Analysis Of The Film Sankofa And Du Bois's The Negro
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The film Sankofa and Du Bois’ “The Negro” attempt to capture a fundamental aspect of Pan-Africanism- the question of the original homeland for black people who later found themselves faced with daunting challenges in foreign lands. In retrospect, the vastness of the African continent is only matched by the unique heritage of its people and the often mesmerizing historical journey. In summary, few black people living outside the continent understand the true description of their cradle. In fact, most of them could be blamed for not sufficiently pursuing knowledge on Africa. It is therefore befitting that the film alongside Du Bois’ books attempt to move back in time and retrace the events that occurred to shape the continent and its people.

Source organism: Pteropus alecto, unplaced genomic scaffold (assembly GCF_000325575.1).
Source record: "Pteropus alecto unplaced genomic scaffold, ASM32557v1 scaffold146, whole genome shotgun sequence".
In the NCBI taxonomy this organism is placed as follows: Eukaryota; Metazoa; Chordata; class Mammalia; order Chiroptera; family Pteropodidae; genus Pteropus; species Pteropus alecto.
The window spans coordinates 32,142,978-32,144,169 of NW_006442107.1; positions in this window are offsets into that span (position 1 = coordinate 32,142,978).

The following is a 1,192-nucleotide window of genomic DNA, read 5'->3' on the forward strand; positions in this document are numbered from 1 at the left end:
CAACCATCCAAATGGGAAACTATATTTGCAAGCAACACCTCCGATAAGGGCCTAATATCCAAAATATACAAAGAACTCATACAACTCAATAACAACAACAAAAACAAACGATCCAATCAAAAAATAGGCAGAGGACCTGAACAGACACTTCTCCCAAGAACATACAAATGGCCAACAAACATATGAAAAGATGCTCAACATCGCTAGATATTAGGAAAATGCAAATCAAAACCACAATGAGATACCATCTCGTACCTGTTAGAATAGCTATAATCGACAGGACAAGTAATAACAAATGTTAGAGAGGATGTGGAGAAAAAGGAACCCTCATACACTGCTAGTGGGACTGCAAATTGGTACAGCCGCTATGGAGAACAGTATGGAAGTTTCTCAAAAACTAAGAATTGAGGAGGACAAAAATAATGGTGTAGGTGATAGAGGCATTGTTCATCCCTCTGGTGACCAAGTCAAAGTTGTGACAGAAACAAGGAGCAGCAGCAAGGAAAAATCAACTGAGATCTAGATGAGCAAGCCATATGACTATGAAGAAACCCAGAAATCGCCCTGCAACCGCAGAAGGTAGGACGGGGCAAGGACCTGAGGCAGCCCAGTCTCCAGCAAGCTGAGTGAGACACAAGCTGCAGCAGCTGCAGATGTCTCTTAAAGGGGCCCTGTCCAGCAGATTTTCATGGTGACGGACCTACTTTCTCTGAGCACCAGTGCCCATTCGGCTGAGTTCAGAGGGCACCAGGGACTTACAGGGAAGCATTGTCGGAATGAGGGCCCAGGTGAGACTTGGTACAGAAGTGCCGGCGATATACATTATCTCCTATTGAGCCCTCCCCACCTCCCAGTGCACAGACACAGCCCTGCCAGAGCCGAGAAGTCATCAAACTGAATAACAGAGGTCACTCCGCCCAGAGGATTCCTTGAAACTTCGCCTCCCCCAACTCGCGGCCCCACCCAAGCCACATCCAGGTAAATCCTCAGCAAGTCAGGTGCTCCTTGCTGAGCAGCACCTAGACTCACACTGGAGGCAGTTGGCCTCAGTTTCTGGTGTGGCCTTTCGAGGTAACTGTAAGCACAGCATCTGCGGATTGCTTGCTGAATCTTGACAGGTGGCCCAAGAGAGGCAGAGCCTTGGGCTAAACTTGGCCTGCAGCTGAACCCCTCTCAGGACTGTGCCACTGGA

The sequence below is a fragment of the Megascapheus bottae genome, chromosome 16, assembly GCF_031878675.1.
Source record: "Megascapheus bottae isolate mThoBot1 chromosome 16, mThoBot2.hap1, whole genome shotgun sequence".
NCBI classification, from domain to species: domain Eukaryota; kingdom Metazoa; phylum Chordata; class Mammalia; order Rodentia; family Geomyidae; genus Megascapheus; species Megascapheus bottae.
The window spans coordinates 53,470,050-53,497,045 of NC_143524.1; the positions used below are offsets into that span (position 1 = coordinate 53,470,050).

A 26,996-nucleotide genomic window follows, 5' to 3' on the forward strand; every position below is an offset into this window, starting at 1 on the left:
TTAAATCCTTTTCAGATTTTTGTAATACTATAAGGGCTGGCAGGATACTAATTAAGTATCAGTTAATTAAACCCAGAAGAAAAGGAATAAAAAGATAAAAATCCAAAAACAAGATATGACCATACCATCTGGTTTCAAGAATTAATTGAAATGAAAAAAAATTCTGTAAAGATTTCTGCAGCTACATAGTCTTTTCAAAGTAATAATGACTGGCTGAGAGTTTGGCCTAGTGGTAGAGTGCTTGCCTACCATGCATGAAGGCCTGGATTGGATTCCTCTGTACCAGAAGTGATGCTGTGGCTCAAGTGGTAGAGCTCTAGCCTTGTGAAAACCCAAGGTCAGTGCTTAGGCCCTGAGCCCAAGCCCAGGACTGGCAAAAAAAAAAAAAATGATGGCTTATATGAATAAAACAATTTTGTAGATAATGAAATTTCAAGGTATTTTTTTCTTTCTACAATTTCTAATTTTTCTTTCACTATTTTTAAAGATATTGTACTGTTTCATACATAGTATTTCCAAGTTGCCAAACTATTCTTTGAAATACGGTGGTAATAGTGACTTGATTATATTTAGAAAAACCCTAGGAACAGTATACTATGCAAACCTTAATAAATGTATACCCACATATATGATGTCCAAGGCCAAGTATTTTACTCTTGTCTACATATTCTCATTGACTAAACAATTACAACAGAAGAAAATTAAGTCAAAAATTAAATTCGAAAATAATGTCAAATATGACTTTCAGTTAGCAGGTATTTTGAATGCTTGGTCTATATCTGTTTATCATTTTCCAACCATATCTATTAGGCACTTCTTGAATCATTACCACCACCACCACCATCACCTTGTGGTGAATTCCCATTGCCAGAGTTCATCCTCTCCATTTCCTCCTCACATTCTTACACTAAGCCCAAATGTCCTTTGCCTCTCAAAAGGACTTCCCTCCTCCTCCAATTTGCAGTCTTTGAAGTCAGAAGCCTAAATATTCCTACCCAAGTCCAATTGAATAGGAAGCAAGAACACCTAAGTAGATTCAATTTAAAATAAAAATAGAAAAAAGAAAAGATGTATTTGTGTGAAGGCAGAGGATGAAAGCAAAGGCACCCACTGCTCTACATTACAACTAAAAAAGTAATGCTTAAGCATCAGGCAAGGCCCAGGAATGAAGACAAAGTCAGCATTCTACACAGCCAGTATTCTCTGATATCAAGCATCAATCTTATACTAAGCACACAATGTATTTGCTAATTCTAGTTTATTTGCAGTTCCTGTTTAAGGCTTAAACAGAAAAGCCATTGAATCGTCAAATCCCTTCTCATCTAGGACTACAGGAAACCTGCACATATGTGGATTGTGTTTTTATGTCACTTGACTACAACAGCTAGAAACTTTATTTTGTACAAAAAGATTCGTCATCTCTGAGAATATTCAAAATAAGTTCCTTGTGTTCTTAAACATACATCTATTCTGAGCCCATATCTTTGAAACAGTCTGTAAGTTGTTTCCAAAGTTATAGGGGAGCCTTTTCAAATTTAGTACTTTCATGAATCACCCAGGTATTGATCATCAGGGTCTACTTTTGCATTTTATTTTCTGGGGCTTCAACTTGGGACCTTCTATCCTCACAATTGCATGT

In principle, most black people only remotely appreciate that their sojourn from their motherland was mainly compelled and often punctuated with regrettable events. However, most cannot…show more content… Is the erosion a convenient act of shutting out historical understanding or are they born out of the passage of time? Ideally, the journey may have started with the slave trade but is this phase enough to disconnect black people from their homeland? Cullen himself questions the value of the continent to disposed descendants in his poem “What is Africa to me?” The poet idealizes a scene in pure geographical version of Africa when he recreates a setting where a person is lying and devouring “the song sung by wild barbaric birds” and “goading massive jungle herds” (Cullen N.p). The poem provides a perception that a genuine African scene is so serene that one must wonder how a descendant would choose not to look back after being alienated and exposed to painful treatments over time. One critical question raised by the activities of Shola in the movie is the general wonder of why African Americans forego such an opportunity for reconnecting with their